Some job search costs are tax deductible. Even if your job search doesn't yield results, you can still claim the expenses on your taxes. But there's a catch. The IRS has three major exclusions.
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Tax Deductions For Your Job Search

With so many Americans out of work or looking for a better job to make it these days, it's important to note that some job search costs are tax deductible. In the IRS Publication 529, there is an entire section devoted to "Job Search Expenses". Even if your job search doesn't yield results, you can still claim the expenses on your taxes.

As with most things in life, there is a catch. The IRS has three major exclusions - so don't go saving all those receipts quite yet.

1. You must be looking for a job in your current occupation. If you are looking to shift careers you will not be able to deduct your expenses.

2. Another deal breaker - if it's there has been a "substantial" break since the end of your last job and the current search. The IRS doesn't define substantial, so be sure to check out this detail with a tax advisor.

3. If you are looking for a first job, say fresh out of college, you do not qualify for this deduction.

If you are looking for a new position in your current field and there hasn't been a substantial time lapse since your last job you'll want to track all your expenses. You will be able to itemize your expenses on Schedule A on your next tax return. Here are some examples of job search related expenses:

• Resumes. If you are looking for a new job in your present occupation, all the money you spend on preparing and mailing out your resume is deductible. This includes if you pay to have your resume professionally written or distributed. Even though most applications are done online, if you choose to mail in your resume you can deduct the paper, envelopes, and even postage.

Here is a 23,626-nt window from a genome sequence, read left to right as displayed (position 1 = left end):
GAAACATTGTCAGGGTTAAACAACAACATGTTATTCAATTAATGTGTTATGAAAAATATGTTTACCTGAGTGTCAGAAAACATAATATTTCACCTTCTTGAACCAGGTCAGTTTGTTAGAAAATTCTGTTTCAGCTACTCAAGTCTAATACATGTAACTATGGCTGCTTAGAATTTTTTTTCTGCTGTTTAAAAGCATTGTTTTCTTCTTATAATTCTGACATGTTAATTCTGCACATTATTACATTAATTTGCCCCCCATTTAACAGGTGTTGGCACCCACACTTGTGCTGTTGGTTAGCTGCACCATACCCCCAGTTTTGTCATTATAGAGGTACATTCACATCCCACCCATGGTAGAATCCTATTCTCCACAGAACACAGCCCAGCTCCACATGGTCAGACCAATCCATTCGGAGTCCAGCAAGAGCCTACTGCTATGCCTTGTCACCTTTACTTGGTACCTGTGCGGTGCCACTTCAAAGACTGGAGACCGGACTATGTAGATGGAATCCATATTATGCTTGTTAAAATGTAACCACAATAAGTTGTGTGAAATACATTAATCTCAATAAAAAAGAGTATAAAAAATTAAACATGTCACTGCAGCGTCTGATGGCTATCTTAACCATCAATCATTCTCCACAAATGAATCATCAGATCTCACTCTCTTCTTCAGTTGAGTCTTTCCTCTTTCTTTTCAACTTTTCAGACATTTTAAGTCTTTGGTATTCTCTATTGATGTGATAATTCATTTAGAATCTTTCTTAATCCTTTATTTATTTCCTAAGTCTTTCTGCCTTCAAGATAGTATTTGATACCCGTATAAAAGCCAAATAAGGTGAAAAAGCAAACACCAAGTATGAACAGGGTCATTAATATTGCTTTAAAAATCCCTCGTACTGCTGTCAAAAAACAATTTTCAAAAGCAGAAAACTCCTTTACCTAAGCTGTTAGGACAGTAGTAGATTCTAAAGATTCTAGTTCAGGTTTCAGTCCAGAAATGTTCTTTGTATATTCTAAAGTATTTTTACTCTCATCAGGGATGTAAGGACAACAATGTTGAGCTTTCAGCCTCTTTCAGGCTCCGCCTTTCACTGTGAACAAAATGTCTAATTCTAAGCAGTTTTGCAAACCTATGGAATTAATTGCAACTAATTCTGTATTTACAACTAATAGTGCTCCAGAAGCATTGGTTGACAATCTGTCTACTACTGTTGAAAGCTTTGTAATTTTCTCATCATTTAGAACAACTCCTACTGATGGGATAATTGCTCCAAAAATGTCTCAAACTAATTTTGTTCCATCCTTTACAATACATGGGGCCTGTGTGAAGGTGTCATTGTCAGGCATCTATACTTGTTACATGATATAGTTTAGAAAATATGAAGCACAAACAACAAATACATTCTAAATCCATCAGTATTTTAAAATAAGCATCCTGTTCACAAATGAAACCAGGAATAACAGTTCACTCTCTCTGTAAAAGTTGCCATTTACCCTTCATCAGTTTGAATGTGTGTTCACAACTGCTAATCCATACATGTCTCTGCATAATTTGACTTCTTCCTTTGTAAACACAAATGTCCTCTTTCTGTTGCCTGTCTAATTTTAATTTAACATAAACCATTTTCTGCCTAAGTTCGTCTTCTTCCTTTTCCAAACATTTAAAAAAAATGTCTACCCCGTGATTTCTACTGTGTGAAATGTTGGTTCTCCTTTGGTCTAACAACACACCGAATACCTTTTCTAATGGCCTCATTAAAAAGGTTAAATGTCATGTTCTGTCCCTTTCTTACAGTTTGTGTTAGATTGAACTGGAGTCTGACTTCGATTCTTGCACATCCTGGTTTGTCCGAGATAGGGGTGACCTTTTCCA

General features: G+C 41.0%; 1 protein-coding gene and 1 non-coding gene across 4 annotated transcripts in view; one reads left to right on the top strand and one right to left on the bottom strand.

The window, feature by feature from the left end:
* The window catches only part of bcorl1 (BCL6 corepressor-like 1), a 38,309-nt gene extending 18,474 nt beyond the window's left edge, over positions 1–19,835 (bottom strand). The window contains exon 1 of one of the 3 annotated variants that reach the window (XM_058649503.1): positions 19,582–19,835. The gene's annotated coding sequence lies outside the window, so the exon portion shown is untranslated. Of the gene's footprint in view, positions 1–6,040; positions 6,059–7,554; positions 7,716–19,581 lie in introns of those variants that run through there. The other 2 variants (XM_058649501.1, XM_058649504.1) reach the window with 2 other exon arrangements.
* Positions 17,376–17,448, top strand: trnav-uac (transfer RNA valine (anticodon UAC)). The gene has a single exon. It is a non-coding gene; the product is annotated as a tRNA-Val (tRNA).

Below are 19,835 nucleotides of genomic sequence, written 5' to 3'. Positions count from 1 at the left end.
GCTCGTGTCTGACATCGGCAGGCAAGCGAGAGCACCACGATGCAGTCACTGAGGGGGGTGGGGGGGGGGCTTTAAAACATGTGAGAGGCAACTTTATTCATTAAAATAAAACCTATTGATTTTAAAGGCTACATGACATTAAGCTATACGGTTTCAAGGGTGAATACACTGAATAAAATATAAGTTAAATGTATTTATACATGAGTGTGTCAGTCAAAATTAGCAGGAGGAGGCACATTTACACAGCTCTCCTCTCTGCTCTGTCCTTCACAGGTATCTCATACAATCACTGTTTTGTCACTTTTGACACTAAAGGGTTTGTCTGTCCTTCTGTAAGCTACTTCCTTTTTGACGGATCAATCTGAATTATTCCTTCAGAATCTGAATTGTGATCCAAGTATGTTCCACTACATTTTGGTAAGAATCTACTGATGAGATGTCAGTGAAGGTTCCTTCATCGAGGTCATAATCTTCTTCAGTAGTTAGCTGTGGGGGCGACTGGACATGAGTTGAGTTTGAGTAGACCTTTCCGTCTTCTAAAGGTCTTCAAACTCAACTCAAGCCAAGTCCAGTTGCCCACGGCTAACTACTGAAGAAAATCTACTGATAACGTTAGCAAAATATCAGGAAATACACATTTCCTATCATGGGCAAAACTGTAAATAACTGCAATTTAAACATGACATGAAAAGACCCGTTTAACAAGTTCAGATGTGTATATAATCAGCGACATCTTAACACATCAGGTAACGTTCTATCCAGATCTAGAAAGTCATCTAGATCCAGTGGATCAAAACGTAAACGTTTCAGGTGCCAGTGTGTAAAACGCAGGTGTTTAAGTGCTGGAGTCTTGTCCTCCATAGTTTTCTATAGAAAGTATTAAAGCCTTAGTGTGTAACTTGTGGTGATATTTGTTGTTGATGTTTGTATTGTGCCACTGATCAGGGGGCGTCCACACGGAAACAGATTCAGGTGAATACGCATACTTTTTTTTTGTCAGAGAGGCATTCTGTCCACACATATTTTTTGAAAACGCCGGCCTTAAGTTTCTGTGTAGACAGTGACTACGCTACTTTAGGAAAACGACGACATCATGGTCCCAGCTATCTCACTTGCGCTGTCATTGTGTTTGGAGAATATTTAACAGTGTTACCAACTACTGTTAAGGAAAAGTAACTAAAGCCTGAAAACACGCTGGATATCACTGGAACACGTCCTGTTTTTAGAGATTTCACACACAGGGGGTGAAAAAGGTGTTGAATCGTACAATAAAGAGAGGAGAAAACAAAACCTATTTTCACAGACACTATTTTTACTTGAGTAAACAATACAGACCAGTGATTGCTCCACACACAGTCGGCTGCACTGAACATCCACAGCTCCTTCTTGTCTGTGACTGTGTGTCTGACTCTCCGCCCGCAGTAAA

• Employment and outplacement agency fees. Again, if you are looking in your present occupation, you can deduct employment and outplacement agency fees - if you pay them yourself. If your employers reimburses you for these fees, you'll have to add that to your gross income.

• Travel and transportation expenses. Be careful on this one, but if your job search, again in your present occupation, requires you to travel you may be able to deduct your expenses to and from the area. You need to be able to demonstrate that primary reason for the travel is to look for a new job and not personal. Even if you are looking for a new job in your present area you may be able to the mileage incurred during your search.

When in doubt, just save the receipt for every job search related expense. When you are ready to file your taxes, be sure to read the details regarding the deductions on Schedule A. You can find details on these deductions in Publication 529. If you have financially contributed quite a bit to your job search, it is probably worth consulting with a tax advisor regarding your qualifying deductions. Keep in mind the fees incurred in the cost of tax preparation software programs, tax publications, or tax advisors are deductible as well.


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